'No': Chilean voters rise to occasion
"No" is a Chilean drama about the 1988 election by which Chilean voters got to decide whether to retain or dismiss the military dictatorship of Augusto Pinochet. It was a yes or no vote -- or "Si" or "No." The film is a semi-fictional account of the "No" campaign, from its inception through the election.
At center is the Mexican actor Gael Garcia Bernal, in the composite role of Rene, a slick advertising man whose crucial insight is that the "No" campaign needs to be positive. For the first time ever, the Pinochet government is allowing for opposition advertising -- 15 minutes every night for almost four weeks -- and the impulse of every political dissident is to present a litany of the regime's horrors. But Rene insists on a future-based, upbeat campaign, associating the "No" vote with things like youth, rebellion and happiness. He wants to sell "No" the way he might sell a new soft drink.
"No" has some of the advantages of a documentary, in that it contains many of the actual commercials that were used in 1988, both "Si" and "No." The late 1980s was still pre-digital, so the blurred graininess makes the vintage of these advertisements apparent. The drama is just an added benefit, but it never quite rises to the level of compelling, and as a result, the movie loses a certain propulsion, here and there. Still, it always retains a level of interest, especially for those of us who don't remember -- or aren't old enough to remember -- which side won.
In Chile, the dilemma for voters opposed to the regime was that they didn't know whether they should even vote in the first place. It was assumed that Pinochet would fix the election, so that the act of voting would be akin to participating in a fraud. The challenge was to convince people that change was possible and that they should vote; hence, the need for some positive uplift in the opposition's advertising.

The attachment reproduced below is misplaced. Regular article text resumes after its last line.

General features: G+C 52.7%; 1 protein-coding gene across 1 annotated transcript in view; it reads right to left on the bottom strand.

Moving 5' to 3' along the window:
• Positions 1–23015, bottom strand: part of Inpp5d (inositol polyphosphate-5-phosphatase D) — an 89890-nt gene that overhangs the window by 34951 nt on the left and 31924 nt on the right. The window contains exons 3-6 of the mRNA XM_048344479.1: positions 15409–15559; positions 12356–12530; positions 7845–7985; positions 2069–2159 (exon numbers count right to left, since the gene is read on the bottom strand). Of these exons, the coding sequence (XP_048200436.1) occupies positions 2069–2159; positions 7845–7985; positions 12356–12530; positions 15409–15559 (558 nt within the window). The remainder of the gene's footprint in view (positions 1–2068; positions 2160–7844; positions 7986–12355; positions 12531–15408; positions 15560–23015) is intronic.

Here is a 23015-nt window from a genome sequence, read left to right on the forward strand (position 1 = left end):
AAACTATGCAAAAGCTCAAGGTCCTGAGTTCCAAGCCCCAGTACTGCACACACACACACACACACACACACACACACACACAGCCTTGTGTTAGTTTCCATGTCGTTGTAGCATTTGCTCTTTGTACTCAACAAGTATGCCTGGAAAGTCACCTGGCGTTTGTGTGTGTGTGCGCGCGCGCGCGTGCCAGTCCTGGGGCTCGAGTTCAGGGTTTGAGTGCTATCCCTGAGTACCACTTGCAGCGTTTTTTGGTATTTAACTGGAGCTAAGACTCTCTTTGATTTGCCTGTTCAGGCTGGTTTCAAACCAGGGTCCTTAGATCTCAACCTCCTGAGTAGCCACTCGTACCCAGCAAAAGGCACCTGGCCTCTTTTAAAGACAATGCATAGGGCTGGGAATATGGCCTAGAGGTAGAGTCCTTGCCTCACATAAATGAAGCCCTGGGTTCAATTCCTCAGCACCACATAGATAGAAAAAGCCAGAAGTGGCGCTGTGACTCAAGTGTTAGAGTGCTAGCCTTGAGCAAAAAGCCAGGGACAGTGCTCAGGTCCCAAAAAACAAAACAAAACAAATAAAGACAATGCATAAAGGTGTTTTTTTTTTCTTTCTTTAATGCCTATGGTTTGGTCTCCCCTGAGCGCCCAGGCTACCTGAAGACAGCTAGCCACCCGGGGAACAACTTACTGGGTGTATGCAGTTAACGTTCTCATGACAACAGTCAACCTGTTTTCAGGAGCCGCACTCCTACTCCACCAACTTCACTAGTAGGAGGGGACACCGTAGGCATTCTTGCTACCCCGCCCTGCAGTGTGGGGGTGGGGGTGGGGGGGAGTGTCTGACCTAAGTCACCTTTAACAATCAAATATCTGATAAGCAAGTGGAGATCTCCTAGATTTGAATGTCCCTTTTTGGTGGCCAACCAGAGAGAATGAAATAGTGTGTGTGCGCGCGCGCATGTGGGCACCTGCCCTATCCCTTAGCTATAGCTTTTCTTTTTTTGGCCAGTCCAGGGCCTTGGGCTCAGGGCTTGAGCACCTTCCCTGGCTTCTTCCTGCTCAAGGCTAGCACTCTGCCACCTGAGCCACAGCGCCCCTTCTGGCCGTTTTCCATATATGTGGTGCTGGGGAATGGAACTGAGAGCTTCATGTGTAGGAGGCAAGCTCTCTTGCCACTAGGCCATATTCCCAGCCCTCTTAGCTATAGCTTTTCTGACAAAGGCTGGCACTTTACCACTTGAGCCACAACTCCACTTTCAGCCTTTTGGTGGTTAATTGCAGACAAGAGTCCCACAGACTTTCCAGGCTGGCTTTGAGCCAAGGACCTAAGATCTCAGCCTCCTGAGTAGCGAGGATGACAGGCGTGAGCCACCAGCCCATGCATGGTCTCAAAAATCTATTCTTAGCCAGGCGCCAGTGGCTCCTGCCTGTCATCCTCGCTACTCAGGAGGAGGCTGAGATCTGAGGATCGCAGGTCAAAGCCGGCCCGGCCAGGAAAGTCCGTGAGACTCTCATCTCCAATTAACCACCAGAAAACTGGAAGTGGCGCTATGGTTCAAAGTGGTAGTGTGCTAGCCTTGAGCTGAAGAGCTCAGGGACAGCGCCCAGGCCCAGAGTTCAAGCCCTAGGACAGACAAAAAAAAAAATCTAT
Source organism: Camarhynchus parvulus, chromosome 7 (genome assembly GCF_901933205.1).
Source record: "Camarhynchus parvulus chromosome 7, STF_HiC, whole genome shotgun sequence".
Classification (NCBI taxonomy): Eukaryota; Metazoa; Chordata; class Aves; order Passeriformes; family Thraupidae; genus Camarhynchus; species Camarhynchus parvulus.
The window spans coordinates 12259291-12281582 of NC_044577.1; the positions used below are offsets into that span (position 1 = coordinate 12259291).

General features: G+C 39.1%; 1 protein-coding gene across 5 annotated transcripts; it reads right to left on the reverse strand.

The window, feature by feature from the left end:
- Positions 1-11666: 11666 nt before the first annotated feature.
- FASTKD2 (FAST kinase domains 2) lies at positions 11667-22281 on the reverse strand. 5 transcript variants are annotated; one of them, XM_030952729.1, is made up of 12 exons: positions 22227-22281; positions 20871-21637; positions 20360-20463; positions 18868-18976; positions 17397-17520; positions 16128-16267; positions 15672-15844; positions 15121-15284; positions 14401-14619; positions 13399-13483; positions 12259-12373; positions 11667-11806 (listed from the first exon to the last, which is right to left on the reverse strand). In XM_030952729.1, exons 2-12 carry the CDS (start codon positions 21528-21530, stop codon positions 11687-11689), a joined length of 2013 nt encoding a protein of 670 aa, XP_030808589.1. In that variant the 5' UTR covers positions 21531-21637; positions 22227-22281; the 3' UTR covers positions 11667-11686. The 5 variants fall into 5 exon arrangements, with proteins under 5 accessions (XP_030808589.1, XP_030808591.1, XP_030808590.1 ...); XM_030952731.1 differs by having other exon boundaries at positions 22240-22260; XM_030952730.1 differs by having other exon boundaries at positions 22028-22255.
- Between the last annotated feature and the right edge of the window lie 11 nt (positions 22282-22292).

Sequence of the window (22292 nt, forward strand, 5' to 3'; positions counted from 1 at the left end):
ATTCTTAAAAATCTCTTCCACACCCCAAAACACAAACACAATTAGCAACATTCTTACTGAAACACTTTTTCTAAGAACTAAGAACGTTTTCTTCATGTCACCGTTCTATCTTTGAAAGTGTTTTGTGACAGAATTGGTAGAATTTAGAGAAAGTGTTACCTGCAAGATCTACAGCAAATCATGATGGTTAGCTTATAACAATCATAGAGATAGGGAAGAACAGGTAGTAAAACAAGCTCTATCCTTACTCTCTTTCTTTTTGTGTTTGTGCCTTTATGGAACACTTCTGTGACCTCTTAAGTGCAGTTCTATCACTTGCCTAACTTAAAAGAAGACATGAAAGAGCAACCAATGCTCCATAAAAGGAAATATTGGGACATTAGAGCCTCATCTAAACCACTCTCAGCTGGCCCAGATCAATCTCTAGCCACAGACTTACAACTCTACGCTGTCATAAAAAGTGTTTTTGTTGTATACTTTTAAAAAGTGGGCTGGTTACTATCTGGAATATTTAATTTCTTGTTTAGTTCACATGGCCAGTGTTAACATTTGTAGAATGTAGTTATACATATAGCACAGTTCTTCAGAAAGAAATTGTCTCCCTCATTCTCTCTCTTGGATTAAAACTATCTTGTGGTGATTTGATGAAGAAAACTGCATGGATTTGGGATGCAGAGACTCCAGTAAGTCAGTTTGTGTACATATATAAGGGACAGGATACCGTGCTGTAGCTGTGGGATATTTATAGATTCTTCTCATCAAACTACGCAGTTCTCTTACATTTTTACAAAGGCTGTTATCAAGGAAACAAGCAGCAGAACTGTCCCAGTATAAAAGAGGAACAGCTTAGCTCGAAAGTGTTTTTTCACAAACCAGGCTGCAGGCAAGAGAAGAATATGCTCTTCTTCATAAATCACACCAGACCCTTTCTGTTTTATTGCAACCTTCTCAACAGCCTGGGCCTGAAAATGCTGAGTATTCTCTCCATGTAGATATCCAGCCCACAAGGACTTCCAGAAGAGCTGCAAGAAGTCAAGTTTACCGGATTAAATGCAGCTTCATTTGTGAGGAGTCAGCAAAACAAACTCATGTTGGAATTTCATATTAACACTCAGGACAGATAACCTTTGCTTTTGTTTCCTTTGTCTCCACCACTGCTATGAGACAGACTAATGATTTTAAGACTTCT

Bernal is quite good as the young media specialist -- it's always surprising to see how strong a presence he is in his Spanish-language films and how he all-but disappears in his American films. Is it a matter of the roles or the language? The jury is still out.
Between the lines of this Oscar nominee for best foreign film is a sophisticated understanding of the actual choice Chile faced in 1988. Though it's pretty clear that life under a repressive military dictatorship was the worst alternative, "No" has a healthy cynicism about the future the other side was offering, too. The soft-drink-style advertising was just the hint of it. What follows repression usually isn't a golden age, but a time for embracing trivia, for people to relax and concentrate and all that is silly. And why shouldn't they? They've earned the right.
"No" is rated R for violence, oppression, language.
NO (R). Directed by Pablo Larrain; written by Pedro Peirano, based on the play "The Referendum" by Antonio Skarmeta; produced by Juan de Dios Larrain and Daniel Dreifuss. A by Sony Pictures Classics release. In Spanish, with English subtitles. At Triplex Cinema (Great Barrington). 1 hour 50 minutes
Rene Saavedra Gael Garcia Bernal
Lucho Guzman Alfredo Castro
Veronica Caravajal Antonia Zegers
Urrutia Luis Gnecco
Costa Marcial Tagle
Arancibia Nestor Cantillana
Minister Jaime Vadell
Simon Pascal Montero